Clarification to This Article
A Sept. 20 Style article said that Gwich'in elder Sarah James spent nearly two decades fighting proposed oil drilling in her Alaskan homeland. James, however, was also among a group of Gwich'in leaders who signed a contract in 1984 with a company to conduct exploratory drilling for oil on their land. That exploratory drilling was unsuccessful and the tribe, including James, later changed its stance to oppose oil drilling on its land.

Alaska Natives Offer a Herd Of Reasons to Block Oil Drilling

Gwich'in elder Sarah James holds a vigil against arctic refuge oil drilling.
Gwich'in elder Sarah James holds a vigil against arctic refuge oil drilling. (By Lucian Perkins -- The Washington Post)

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By Vanessa de la Torre
Washington Post Staff Writer
Tuesday, September 20, 2005

Solar-powered loudspeakers on a cloudy afternoon is about all the defense Sarah James can muster these days against the threat of government, oil companies and what she calls "cultural genocide" if they have their way.

A protest banner sways in the wind, gently imploring museum-goers, businesspeople, anyone hustling to the Capitol, to slow down for a moment and "Save Gwich'in Way of Life." The words are thickly markered in black and red; drooping toward them is a turquoise flower with a sad face. "Our culture is not for sale to balance national budget," James wrote in small bold letters.

As a Gwich'in elder, James has spent nearly two decades fighting off proposed oil drilling in her Alaskan homeland. Now comes her toughest battle yet: Congress is set to pass a budget bill that includes a provision allowing for drilling in the Arctic National Wildlife Refuge. Some environmental groups argue that a limited oil supply in the Arctic's coastal plains won't ease U.S. dependence on foreign oil, or prices at the gas pump post-Katrina, and that development would damage one of the Earth's last untouched lands.

The Gwich'in (pronounced GOO-chin), a nation of 8,000 Native Americans who subsist on roaming caribou in the North Slope, see the prospect of drilling as a sure sign of their own demise.

On this particular afternoon, the Gwich'in protest was in its third week (out of six) in a small park opposite the entrance of the National Museum of the American Indian, some days to little notice.

"Gwich'in?" muses a middle-aged woman, squinting at the banner from Independence Avenue. "I don't know what that is." She decides not to find out. Later, a dapper man, Bogdan Wojciechowski, strolls to the modest Gwich'in table and observes for a moment. "Jay! Come over here so you can learn something."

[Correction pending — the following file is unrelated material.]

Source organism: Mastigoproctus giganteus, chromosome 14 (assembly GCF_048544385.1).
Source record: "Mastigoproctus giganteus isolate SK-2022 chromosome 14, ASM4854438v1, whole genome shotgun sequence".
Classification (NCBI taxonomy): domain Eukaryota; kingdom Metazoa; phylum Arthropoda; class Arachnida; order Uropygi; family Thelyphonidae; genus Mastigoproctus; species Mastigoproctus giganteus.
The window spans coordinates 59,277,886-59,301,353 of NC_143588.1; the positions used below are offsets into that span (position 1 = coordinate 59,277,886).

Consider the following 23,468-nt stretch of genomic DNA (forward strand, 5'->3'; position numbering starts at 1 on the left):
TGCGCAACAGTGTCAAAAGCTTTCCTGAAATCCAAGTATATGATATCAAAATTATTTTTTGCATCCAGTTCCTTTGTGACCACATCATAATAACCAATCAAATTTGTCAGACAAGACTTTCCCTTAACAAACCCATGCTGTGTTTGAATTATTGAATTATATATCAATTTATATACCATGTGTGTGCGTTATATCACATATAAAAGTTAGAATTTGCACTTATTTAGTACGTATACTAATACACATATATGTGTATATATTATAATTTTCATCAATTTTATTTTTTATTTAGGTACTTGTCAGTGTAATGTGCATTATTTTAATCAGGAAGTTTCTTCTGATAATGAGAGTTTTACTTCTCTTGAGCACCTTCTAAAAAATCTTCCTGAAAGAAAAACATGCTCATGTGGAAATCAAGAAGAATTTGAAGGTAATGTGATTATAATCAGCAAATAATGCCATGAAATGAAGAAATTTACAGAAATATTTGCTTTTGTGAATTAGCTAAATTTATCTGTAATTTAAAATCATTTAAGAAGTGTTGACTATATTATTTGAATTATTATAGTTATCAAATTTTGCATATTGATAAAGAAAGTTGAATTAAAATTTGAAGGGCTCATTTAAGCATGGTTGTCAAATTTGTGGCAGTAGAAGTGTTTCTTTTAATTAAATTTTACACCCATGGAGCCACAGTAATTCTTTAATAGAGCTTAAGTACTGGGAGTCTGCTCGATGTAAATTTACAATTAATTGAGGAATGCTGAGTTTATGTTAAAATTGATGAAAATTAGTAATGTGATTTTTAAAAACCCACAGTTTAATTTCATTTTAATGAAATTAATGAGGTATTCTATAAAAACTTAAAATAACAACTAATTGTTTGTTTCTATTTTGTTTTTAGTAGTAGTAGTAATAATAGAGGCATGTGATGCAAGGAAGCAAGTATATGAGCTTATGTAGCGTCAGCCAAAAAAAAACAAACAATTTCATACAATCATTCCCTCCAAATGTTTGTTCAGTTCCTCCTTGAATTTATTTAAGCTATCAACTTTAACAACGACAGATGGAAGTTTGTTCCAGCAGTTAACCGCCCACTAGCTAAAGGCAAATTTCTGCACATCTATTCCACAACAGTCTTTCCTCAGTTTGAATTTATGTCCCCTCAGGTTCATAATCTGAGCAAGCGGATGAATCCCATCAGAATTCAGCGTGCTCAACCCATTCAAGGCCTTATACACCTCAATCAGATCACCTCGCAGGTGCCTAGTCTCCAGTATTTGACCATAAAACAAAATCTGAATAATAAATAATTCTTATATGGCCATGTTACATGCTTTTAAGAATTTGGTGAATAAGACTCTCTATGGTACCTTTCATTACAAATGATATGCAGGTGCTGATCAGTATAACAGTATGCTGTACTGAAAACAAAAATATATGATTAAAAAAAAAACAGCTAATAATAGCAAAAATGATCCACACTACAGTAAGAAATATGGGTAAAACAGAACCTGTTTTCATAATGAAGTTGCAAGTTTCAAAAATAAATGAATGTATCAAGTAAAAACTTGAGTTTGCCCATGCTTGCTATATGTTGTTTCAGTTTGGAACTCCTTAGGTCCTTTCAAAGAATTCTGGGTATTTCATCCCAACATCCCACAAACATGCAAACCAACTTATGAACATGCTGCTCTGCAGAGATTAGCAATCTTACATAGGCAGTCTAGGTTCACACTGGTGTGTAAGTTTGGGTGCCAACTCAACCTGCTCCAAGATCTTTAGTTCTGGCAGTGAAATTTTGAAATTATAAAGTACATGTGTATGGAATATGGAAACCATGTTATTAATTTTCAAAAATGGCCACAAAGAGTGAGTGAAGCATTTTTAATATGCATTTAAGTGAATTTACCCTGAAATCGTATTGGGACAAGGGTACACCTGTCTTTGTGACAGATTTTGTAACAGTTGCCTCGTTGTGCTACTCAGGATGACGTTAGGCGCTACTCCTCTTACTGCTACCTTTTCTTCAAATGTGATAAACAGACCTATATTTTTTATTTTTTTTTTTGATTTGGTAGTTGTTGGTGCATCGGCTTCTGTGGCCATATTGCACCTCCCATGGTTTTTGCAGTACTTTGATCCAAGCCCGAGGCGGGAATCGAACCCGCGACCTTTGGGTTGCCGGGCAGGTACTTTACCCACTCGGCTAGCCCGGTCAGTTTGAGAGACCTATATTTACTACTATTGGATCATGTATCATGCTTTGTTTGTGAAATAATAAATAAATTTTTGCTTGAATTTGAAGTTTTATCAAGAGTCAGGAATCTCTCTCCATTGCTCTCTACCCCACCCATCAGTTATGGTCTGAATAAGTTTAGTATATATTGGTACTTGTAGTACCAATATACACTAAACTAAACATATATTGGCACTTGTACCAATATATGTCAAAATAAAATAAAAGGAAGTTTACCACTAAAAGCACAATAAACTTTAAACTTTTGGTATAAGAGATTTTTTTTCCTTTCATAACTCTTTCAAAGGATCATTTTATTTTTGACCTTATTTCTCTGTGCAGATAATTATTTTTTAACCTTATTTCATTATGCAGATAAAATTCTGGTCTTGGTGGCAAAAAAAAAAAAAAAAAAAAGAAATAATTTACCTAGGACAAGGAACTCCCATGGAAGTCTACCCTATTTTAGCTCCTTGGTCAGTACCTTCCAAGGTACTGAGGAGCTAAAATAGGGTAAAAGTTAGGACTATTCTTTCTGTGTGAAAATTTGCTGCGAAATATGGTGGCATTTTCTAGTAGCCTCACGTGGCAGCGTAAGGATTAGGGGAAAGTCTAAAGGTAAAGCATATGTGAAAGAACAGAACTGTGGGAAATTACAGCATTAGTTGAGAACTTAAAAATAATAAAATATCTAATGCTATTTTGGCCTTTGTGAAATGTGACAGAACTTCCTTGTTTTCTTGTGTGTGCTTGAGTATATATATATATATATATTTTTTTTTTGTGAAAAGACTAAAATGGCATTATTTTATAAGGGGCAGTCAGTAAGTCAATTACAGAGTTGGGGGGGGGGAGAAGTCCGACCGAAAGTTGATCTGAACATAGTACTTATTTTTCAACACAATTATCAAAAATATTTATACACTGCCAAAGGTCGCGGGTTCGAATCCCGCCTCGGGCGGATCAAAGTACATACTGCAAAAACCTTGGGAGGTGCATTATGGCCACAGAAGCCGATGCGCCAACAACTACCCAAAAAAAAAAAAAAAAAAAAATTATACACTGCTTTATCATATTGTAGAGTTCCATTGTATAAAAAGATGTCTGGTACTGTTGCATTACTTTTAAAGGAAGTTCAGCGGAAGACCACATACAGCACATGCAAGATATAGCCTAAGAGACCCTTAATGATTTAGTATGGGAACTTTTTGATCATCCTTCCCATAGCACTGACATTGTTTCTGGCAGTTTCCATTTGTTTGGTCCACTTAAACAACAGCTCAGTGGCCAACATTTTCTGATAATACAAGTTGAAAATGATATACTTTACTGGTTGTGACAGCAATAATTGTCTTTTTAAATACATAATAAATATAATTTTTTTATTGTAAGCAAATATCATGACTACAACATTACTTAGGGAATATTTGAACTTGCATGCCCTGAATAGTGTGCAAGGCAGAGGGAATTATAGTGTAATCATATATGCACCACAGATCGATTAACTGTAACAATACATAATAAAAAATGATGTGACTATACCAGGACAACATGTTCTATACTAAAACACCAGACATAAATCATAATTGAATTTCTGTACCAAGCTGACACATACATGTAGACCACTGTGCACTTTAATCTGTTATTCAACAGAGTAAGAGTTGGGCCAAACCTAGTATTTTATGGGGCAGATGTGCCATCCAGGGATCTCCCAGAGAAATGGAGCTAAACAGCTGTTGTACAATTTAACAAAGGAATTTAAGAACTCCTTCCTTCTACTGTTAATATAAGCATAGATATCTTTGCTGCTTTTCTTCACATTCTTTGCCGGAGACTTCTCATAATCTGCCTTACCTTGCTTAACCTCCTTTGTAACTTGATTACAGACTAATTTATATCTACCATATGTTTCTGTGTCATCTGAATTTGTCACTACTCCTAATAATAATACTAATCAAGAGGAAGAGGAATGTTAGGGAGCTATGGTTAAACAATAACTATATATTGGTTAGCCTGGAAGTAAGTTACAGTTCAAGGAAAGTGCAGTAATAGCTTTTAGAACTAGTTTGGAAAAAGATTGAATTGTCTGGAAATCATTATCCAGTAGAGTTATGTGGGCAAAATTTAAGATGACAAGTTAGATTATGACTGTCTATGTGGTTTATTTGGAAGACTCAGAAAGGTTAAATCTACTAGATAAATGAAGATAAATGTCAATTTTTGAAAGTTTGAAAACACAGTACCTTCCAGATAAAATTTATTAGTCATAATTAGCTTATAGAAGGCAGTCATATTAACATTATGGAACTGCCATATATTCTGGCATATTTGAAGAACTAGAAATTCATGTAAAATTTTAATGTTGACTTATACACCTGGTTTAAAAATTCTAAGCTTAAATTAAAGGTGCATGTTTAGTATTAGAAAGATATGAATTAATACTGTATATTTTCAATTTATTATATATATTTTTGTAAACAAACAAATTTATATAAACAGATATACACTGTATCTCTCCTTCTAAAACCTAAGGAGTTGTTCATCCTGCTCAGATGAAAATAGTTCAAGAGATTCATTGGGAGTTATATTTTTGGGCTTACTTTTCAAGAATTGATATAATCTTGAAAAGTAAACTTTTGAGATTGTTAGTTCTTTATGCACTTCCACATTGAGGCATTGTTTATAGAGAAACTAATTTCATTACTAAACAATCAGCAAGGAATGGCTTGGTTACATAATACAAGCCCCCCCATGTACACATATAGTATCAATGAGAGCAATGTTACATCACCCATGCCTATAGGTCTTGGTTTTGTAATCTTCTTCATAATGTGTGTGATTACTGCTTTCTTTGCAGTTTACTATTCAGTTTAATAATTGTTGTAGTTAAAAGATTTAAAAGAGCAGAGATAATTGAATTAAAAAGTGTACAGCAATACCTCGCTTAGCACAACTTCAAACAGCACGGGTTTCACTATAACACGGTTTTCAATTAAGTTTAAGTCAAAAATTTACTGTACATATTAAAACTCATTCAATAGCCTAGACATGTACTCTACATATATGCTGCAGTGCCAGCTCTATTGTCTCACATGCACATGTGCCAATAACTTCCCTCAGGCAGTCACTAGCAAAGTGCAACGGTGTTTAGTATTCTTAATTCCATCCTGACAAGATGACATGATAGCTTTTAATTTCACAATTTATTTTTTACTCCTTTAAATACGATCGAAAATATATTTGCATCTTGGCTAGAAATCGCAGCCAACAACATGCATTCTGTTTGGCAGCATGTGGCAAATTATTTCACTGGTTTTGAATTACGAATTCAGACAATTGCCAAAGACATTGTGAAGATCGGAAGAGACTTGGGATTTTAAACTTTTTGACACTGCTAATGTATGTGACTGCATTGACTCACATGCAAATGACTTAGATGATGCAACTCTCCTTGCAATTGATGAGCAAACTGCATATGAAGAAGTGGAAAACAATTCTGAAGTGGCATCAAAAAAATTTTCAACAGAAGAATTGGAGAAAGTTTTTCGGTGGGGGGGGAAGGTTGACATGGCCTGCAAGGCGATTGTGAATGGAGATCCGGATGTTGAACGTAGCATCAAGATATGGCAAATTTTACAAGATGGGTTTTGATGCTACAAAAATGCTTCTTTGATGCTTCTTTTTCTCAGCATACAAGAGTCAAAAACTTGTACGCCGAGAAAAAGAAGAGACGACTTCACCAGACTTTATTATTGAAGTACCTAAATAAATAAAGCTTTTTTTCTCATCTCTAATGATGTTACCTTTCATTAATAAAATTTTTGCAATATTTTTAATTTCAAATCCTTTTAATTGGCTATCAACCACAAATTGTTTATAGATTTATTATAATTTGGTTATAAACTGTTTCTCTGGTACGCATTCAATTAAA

"No thank you, Dad, no thank you," replies the grade-schooler. (However, a caribou bone ultimately intrigues him.)

James, 61, of Arctic Village, has been trying to inform the public of her native land since 1988, when proposed refuge drilling first threatened the Porcupine caribou herd and the Gwich'in way of life. Eight battles and no losses later, she says, "We must be doing something right." The closest bout came in 1995, when Congress passed a bill that allowed drilling; President Clinton vetoed it after pressure from environmentalists.

The environmental types return in the ninth showdown, says James, and "they're doing the fight as we are. But their interest is recreation, scenic, protecting animals. Us, it's our life."

The protest allows James to preach about her homeland, Vadzaih googii vi dehk'it gwanlii . "It means 'Sacred Place Where Life Begins' . . . It's not a thing of the past," she says. "It's alive, it's not in a book only." She sits on a metal folding chair, tapping a native drum, her right knee bouncing in rhythm.

"We have to live there for thousands of years . . . so we want to keep it that way. The Gwich'in people are a caribou people. It's our food, tools, clothing. It's our shelter. We have a song called 'The Caribou Skin Hut Dance.' "

A man with two kids passes the table that has a photo album, buckskin jacket, a pair of ceremonial gloves with beaver fur and beaded flowers. A blond girl lingers; she gets tugged toward the museum.


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© 2005 The Washington Post Company

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